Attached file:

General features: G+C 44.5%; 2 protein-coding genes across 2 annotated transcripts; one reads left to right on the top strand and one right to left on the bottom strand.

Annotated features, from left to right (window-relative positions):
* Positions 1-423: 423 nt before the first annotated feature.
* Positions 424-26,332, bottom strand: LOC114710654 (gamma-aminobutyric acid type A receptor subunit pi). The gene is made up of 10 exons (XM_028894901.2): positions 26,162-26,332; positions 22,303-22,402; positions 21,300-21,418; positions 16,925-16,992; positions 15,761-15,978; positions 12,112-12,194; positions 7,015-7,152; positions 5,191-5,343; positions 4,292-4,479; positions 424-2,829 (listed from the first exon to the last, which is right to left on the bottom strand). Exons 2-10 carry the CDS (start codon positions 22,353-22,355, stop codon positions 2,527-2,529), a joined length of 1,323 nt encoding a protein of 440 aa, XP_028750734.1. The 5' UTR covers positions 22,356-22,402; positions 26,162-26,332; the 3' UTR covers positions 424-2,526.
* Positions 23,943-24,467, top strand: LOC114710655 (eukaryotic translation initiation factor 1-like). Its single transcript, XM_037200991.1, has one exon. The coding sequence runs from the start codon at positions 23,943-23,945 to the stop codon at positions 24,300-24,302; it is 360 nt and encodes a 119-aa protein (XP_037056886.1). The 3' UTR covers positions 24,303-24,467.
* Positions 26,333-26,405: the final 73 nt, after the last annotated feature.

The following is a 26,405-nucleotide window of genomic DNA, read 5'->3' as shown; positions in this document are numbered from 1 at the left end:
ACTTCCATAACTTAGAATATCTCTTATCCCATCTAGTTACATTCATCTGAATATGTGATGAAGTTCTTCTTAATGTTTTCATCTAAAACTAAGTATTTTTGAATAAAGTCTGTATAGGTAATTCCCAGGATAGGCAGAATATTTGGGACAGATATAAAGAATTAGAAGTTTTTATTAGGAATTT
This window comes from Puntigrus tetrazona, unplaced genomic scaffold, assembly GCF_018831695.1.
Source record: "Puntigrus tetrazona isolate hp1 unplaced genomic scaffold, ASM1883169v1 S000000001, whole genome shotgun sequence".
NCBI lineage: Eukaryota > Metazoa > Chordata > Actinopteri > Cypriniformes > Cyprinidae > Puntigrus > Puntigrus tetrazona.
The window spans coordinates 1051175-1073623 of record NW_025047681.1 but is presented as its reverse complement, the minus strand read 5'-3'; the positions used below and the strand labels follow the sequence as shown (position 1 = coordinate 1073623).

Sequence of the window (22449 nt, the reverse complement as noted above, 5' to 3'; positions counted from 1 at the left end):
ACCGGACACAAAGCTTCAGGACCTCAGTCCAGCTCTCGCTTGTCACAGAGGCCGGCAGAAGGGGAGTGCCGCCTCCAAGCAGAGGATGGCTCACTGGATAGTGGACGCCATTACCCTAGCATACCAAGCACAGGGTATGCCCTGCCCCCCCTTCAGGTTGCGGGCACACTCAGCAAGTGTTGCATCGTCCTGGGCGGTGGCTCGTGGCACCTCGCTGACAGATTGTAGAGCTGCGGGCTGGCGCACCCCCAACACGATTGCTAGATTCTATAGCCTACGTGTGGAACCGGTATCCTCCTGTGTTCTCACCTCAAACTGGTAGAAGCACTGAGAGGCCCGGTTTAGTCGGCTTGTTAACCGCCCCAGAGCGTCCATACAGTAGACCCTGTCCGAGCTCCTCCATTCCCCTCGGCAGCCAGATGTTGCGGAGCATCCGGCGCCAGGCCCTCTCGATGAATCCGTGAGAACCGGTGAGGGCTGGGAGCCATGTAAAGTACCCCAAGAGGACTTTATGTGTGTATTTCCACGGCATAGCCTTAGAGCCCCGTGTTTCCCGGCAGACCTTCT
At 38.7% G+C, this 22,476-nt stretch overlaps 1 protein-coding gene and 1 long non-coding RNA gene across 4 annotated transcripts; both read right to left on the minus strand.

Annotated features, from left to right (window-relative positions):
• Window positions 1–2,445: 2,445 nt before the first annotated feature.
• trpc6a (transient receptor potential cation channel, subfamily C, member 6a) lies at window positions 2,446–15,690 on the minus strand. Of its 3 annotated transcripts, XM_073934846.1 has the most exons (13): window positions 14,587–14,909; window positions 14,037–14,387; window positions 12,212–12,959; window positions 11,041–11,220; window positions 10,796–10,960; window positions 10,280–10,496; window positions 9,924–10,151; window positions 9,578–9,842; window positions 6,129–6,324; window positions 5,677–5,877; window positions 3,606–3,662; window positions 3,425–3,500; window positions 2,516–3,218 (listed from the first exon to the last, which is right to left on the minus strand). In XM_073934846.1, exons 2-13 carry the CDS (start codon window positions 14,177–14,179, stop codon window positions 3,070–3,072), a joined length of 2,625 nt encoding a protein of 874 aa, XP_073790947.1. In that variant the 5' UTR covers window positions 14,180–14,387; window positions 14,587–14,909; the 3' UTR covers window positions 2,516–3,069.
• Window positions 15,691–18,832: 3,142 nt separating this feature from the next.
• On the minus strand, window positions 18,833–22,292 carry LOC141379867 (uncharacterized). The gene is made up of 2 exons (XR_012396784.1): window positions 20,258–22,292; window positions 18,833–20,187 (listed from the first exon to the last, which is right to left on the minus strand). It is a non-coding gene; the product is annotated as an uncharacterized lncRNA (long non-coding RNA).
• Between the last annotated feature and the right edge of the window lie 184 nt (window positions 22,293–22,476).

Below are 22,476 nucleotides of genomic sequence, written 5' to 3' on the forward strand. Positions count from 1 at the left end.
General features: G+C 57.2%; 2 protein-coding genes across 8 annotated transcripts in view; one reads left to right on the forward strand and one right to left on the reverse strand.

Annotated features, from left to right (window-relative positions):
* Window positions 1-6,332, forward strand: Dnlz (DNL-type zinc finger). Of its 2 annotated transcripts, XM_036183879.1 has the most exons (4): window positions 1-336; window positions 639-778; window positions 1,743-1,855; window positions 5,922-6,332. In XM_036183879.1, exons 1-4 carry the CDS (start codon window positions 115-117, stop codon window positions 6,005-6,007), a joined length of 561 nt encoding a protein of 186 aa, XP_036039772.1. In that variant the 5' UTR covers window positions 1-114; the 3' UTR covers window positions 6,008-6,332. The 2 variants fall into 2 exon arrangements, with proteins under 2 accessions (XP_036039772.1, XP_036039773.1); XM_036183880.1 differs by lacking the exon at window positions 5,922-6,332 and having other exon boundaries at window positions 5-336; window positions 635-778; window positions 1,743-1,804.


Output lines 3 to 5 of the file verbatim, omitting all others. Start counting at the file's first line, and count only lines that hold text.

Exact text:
* Positions 1-423: 423 nt before the first annotated feature.
* Positions 424-26,332, bottom strand: LOC114710654 (gamma-aminobutyric acid type A receptor subunit pi). The gene is made up of 10 exons (XM_028894901.2): positions 26,162-26,332; positions 22,303-22,402; positions 21,300-21,418; positions 16,925-16,992; positions 15,761-15,978; positions 12,112-12,194; positions 7,015-7,152; positions 5,191-5,343; positions 4,292-4,479; positions 424-2,829 (listed from the first exon to the last, which is right to left on the bottom strand). Exons 2-10 carry the CDS (start codon positions 22,353-22,355, stop codon positions 2,527-2,529), a joined length of 1,323 nt encoding a protein of 440 aa, XP_028750734.1. The 5' UTR covers positions 22,356-22,402; positions 26,162-26,332; the 3' UTR covers positions 424-2,526.
* Positions 23,943-24,467, top strand: LOC114710655 (eukaryotic translation initiation factor 1-like). Its single transcript, XM_037200991.1, has one exon. The coding sequence runs from the start codon at positions 23,943-23,945 to the stop codon at positions 24,300-24,302; it is 360 nt and encodes a 119-aa protein (XP_037056886.1). The 3' UTR covers positions 24,303-24,467.